A pricing regime may notify customers in the middle of the billing period if their consumption exceeds a certain threshold. Also, price adjustments can reflect customer participation in load control, distributed generation or other programmes. Pricing can also be based on the quality of power and reductions can be given for service disruptions. Customers could also be allowed to readily access more up-to-date information about the energy demand in kilowatts and usage in kilowatthours through an in-home display monitor or enhanced website.
The key question for utilities and policy makers is which pricing and communications structures will most actively engage their customers in their environment and result in the conservation behaviours desired. The Province of Ontario in Canada presents a particularly valuable example of one approach.
Smart Price Pilot
In 2004, faced with a serious generation shortfall in coming years, the government of Ontario announced plans to have smart electricity meters installed in 800 000 homes and small businesses by the end of 2007 and throughout Ontario by 2010, covering about 4.5 million customers.
The plan was to introduce flexible, TOU electricity pricing to encourage conservation and peak shifting as these meters were deployed. Ontario’s electricity industry regulator the Ontario Energy Board (OEB) was responsible for designing the smart prices to go with these smart meters. In June 2006, it commissioned IBM to manage the OEB Smart Price Pilot, a programme to help determine the best structure for prices and the best ways to communicate these prices.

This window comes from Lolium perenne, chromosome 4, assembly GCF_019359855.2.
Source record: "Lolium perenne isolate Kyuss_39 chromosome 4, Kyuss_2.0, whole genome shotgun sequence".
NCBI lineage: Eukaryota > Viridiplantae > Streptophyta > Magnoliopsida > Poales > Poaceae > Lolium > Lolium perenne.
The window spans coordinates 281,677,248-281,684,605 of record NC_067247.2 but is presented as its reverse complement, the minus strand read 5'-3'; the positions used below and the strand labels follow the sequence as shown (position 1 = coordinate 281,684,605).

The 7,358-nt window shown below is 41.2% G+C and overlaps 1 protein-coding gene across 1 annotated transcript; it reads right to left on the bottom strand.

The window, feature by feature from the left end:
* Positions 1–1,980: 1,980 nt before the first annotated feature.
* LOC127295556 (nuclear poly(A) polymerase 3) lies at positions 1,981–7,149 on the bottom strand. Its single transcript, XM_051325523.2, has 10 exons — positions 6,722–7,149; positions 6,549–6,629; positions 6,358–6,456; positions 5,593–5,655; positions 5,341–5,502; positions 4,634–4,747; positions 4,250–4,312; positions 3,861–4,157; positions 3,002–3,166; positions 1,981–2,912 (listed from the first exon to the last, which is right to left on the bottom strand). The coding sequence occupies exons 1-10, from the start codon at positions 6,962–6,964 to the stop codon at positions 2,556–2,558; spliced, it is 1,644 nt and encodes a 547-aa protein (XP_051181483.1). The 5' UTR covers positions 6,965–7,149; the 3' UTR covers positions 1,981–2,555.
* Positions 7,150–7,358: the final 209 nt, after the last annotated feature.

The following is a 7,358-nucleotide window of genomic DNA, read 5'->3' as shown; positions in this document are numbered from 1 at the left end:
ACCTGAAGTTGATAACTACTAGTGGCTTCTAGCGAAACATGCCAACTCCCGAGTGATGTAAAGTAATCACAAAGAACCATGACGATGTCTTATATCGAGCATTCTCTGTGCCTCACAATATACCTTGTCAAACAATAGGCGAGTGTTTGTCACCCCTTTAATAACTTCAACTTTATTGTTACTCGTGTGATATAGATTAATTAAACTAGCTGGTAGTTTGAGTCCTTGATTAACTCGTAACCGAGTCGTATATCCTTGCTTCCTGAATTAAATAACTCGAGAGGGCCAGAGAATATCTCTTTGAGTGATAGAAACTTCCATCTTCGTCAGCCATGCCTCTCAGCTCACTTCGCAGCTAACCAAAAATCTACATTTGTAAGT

By 1 August 2006, 375 residential customers in the Ottawa area of Ontario had been recruited into a seven-month pilot. Customers were promised $50 as an incentive for remaining on the pilot for the full period and $25 for completing the pilot survey. Pilot participants continued to receive and pay their normal bi-monthly utility bill. Separately, participants received monthly electricity usage statements that showed their electricity supply charges on their respective pilot price plan (Figure 2). Customers were not provided with any other new channels for information, such as a website or in-home display.
Figure 2: Sample of an electricity usage statement provided monthly to each of the OEB pilot participants